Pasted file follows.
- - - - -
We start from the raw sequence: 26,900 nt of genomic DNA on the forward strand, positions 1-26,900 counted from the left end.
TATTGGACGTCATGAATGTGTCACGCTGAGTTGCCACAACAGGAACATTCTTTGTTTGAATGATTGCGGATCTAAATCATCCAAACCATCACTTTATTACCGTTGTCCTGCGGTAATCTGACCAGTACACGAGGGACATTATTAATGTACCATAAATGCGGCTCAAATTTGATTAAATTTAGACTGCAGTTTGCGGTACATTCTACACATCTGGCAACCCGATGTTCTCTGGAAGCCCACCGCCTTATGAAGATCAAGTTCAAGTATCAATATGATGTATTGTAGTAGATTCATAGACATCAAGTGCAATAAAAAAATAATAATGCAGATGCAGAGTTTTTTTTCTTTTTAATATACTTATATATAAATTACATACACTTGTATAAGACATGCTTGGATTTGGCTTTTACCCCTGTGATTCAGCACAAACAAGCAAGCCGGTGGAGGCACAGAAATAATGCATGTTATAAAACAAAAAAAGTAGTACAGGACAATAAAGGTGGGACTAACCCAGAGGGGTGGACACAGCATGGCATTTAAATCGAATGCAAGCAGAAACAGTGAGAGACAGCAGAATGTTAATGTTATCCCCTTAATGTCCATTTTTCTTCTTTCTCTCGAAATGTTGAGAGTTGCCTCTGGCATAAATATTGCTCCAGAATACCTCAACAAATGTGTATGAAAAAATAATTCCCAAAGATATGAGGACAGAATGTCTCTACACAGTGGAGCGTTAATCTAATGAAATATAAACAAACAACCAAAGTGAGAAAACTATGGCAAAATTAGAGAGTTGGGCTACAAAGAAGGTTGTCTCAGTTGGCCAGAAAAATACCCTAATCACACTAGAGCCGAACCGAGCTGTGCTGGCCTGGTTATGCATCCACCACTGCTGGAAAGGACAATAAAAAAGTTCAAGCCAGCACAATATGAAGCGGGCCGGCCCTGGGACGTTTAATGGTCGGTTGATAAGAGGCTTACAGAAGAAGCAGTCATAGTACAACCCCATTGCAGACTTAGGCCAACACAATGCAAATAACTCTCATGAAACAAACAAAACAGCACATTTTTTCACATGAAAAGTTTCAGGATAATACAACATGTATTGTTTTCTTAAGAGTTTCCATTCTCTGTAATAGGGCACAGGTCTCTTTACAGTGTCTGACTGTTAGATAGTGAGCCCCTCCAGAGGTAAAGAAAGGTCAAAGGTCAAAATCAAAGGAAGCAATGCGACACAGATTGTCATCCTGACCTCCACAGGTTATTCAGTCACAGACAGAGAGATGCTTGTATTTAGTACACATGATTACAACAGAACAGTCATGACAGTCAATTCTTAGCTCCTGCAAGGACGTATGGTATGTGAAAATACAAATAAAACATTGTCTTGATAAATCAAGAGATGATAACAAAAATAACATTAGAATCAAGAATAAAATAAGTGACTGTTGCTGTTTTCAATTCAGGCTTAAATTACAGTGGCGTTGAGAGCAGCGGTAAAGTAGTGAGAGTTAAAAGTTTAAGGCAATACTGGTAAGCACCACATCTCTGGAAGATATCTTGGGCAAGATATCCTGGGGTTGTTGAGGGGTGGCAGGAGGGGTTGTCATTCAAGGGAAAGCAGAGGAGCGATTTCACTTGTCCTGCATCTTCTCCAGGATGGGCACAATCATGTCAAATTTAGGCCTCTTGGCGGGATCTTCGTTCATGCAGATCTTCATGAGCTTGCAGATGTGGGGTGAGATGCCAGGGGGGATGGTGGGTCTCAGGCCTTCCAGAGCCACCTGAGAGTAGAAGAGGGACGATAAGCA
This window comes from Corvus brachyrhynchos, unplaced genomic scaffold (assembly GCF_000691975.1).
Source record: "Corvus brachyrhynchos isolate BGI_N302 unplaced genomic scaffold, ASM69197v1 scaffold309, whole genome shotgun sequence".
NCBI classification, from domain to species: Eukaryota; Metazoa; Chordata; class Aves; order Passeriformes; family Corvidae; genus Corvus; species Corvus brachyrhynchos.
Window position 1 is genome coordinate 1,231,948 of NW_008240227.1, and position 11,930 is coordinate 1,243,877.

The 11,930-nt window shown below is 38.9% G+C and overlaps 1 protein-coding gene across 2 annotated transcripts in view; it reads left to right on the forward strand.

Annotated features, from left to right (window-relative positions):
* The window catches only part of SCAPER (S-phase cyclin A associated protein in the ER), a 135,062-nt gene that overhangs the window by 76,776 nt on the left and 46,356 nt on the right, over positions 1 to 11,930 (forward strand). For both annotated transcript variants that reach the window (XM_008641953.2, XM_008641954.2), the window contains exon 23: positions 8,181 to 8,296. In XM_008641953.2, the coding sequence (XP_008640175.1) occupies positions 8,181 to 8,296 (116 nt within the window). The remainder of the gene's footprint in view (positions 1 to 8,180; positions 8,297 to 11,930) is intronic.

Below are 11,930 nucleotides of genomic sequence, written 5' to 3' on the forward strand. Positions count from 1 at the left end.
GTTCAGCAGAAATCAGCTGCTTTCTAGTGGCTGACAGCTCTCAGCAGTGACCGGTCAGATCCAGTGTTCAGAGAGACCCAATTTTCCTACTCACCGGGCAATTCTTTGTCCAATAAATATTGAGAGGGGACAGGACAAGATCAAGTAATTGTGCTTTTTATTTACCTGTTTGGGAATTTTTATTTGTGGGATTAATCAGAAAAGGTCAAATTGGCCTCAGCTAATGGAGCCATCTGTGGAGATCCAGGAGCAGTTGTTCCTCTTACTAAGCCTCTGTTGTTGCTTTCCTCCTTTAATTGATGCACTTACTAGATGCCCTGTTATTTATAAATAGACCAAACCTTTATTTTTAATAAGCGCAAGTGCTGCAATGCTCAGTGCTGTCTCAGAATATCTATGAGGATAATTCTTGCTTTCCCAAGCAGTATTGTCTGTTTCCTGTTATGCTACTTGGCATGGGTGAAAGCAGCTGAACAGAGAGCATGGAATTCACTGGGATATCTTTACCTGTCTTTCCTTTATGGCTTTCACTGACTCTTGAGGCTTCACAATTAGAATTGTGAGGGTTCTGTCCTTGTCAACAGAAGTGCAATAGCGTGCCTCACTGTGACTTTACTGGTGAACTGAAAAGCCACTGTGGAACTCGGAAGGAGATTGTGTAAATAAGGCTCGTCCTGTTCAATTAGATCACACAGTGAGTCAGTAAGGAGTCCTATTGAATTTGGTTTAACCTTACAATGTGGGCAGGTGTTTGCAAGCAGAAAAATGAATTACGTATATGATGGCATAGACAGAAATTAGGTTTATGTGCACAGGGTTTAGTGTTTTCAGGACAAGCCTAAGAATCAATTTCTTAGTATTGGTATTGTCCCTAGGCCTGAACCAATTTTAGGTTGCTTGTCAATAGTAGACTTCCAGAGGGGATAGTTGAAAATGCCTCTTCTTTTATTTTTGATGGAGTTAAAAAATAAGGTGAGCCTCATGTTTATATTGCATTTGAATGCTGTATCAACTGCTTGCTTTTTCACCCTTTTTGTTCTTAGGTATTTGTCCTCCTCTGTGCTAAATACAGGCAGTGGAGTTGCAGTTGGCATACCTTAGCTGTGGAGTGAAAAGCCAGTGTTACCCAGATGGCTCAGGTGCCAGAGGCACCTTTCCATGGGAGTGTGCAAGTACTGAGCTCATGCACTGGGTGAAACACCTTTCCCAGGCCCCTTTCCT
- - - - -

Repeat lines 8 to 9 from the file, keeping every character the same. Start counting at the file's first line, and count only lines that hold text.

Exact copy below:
Annotated features, from left to right (window-relative positions):
* The window catches only part of SCAPER (S-phase cyclin A associated protein in the ER), a 135,062-nt gene that overhangs the window by 76,776 nt on the left and 46,356 nt on the right, over positions 1 to 11,930 (forward strand). For both annotated transcript variants that reach the window (XM_008641953.2, XM_008641954.2), the window contains exon 23: positions 8,181 to 8,296. In XM_008641953.2, the coding sequence (XP_008640175.1) occupies positions 8,181 to 8,296 (116 nt within the window). The remainder of the gene's footprint in view (positions 1 to 8,180; positions 8,297 to 11,930) is intronic.